When you’re accused of any sort of crime, it’s a serious situation. There are long-term consequences attached to criminal activity, including jail time, fines and loss of a good reputation. If you have been charged with a crime and you feel someone violated your constitutional rights along the way, you don’t have to sit back and take it. The following are some things you should do.

  1. Learn and Understand the Law

You don’t want to go before a judge as an ill-informed person charged with a crime. Take some time to learn and understand the law. For example, the Fourth Amendment of the U.S. Constitution prevents illegal searches and seizures. When you are pulled over and arrested for DUI, it’s considered a seizure. The officer would have to have reasonable suspicion to pull you over in the first place.

If you were following all traffic laws and a police officer pulled you over and arrested you for DUI, and you understand what an illegal seizure is, you could get your case dismissed. As you can see, knowing the law is an essential step when you feel your constitutional rights have been violated.

  1. Meet with an Attorney

Any time you are charged with criminal activity, you want to have a lawyer by your side. Perhaps you’ve already contacted an attorney because of your charges. If not, you should contact a criminal justice attorney right away. Your lawyer is your advocate. He or she will speak up for you and ensure your rights are not violated. If they have already been violated, your lawyer can speak out against the wrongdoing, which can lessen your load and hopefully help you avoid serious consequences.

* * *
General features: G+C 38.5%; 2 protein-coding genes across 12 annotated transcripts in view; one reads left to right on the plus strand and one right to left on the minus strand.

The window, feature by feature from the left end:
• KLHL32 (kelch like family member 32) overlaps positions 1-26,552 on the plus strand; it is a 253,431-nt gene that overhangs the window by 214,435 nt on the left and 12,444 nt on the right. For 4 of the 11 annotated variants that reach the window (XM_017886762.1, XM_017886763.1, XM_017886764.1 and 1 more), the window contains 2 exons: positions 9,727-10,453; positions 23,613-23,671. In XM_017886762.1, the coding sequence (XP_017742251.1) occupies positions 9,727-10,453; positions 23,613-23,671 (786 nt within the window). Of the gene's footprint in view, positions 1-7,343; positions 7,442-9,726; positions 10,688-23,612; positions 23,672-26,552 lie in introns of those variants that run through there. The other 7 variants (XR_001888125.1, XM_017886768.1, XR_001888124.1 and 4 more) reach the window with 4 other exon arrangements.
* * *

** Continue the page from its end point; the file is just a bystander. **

There’s also a chance your attorney will suggest you drop the case because your rights weren’t actually violated. Perhaps you learned and thought you understood the law, but you were mistaken. This is where an attorney can give you an honest opinion on whether you have a case or not.

  1. Go Before a Judge

With the help of your attorney, you can present your case before a judge. This will typically be in the form of a lawsuit against the party that violated your constitutional rights. Generally, that would include the police officer who arrested you, though there are other players in your situation who could be liable.

Getting Started Today

There’s no time to waste when you are faced with a criminal charge. Contact a criminal defense attorney, like from Morales Law Firm, today to discuss whether your constitutional rights were violated and what you can do about it.

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